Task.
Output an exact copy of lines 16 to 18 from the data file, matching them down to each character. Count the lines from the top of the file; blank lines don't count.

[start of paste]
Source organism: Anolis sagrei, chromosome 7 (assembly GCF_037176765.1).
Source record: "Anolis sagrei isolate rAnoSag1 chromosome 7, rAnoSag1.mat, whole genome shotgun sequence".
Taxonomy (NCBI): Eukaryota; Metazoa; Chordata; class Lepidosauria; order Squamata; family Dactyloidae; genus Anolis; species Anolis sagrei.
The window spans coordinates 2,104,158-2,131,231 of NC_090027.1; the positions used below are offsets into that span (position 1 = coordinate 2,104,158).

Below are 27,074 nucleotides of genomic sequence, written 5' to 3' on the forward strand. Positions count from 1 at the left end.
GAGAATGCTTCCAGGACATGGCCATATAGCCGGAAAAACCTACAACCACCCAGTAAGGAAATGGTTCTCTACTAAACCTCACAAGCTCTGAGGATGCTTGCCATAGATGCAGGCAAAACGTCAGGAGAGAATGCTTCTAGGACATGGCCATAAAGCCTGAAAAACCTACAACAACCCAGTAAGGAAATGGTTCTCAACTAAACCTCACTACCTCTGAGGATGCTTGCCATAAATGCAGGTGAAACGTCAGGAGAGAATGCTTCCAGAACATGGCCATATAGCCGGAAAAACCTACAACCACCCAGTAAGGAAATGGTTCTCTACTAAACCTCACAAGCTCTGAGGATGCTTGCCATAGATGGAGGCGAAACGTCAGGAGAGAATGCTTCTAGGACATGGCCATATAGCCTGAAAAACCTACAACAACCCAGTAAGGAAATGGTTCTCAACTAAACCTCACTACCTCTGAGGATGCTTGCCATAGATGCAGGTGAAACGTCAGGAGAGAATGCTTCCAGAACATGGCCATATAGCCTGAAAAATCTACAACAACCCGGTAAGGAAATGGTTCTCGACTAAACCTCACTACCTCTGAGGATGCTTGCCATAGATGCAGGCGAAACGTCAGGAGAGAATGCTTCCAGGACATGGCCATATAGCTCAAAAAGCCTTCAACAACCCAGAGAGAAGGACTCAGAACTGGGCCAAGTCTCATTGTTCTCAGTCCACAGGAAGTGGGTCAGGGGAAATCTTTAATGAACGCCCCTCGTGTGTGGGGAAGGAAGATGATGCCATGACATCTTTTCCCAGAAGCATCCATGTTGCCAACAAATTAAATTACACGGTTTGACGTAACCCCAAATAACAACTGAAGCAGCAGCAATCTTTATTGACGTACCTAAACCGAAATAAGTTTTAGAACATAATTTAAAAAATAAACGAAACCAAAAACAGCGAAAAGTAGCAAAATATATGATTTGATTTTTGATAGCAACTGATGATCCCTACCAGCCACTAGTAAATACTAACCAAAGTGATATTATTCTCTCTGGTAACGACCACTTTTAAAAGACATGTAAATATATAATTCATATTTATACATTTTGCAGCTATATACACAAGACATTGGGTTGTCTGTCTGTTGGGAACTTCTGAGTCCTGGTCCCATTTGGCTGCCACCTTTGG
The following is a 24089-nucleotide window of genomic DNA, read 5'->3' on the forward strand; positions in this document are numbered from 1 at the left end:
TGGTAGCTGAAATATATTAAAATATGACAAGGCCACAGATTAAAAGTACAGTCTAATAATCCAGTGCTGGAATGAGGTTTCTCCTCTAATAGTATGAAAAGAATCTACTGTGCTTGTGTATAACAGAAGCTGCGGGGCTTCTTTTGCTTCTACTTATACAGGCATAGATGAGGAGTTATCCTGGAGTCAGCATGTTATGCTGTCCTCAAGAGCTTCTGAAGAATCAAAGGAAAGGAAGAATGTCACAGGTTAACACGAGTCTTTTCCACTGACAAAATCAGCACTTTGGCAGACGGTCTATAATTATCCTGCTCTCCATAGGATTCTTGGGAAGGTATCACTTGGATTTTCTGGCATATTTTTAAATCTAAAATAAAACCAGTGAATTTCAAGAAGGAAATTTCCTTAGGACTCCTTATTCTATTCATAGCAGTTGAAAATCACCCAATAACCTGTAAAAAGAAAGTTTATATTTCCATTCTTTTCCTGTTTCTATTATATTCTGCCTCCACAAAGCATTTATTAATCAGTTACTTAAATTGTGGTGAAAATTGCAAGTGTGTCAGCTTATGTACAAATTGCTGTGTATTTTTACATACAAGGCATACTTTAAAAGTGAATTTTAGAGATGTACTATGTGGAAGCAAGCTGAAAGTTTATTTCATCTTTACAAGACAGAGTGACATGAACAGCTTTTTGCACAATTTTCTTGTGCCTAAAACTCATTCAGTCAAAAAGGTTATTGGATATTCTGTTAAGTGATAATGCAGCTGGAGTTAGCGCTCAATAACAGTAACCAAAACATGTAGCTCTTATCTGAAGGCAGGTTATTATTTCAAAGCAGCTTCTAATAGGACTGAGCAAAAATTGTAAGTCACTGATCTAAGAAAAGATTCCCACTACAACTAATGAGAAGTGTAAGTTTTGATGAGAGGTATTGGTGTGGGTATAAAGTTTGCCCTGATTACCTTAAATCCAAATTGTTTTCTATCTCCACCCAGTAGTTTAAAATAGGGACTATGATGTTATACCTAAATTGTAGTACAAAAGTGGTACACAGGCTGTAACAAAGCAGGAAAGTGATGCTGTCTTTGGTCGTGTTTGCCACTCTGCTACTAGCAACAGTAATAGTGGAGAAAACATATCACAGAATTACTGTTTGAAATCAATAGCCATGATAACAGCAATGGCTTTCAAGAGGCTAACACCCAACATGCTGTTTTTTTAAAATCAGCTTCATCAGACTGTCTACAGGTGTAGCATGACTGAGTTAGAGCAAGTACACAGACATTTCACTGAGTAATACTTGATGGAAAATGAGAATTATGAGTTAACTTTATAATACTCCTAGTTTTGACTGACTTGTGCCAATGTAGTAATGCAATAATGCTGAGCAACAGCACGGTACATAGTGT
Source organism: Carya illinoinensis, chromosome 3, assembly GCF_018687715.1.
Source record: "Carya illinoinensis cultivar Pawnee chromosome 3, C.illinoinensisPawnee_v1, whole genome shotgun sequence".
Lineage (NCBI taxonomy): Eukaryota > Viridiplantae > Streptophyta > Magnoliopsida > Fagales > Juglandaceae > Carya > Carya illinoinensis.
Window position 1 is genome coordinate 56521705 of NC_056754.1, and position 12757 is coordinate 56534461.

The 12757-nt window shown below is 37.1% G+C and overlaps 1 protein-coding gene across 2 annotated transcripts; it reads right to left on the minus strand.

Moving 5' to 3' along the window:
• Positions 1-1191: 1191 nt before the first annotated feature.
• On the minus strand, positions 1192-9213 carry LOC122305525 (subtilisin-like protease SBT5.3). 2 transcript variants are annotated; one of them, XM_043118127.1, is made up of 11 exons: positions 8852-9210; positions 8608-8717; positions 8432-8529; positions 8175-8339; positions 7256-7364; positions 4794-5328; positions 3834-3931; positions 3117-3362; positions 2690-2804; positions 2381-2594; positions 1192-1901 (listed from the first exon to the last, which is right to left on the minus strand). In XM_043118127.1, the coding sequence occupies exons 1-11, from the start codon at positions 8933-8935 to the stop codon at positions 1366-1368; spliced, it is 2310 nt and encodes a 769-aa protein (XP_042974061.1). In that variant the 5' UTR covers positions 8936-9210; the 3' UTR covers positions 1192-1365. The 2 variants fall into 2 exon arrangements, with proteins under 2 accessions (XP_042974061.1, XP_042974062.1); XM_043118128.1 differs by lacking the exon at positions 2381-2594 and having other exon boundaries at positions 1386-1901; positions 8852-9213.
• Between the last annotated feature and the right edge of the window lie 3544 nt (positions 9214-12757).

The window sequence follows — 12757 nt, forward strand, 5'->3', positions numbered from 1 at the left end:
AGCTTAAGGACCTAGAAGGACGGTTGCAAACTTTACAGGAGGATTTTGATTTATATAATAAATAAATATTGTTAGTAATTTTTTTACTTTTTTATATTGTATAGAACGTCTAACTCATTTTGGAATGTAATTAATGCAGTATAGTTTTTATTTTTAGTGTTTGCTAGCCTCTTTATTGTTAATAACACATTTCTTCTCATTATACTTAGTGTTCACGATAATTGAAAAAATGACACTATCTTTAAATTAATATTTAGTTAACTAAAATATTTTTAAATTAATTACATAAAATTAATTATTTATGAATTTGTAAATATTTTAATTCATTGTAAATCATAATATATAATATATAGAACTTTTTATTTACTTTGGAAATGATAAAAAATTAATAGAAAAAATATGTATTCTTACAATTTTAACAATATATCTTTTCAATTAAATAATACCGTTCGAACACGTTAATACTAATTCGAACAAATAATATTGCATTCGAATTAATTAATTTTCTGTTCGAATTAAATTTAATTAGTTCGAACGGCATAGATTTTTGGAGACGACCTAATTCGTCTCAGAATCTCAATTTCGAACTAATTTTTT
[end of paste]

• On the minus strand, positions 1192-9213 carry LOC122305525 (subtilisin-like protease SBT5.3). 2 transcript variants are annotated; one of them, XM_043118127.1, is made up of 11 exons: positions 8852-9210; positions 8608-8717; positions 8432-8529; positions 8175-8339; positions 7256-7364; positions 4794-5328; positions 3834-3931; positions 3117-3362; positions 2690-2804; positions 2381-2594; positions 1192-1901 (listed from the first exon to the last, which is right to left on the minus strand). In XM_043118127.1, the coding sequence occupies exons 1-11, from the start codon at positions 8933-8935 to the stop codon at positions 1366-1368; spliced, it is 2310 nt and encodes a 769-aa protein (XP_042974061.1). In that variant the 5' UTR covers positions 8936-9210; the 3' UTR covers positions 1192-1365. The 2 variants fall into 2 exon arrangements, with proteins under 2 accessions (XP_042974061.1, XP_042974062.1); XM_043118128.1 differs by lacking the exon at positions 2381-2594 and having other exon boundaries at positions 1386-1901; positions 8852-9213.
• Between the last annotated feature and the right edge of the window lie 3544 nt (positions 9214-12757).

The window sequence follows — 12757 nt, forward strand, 5'->3', positions numbered from 1 at the left end: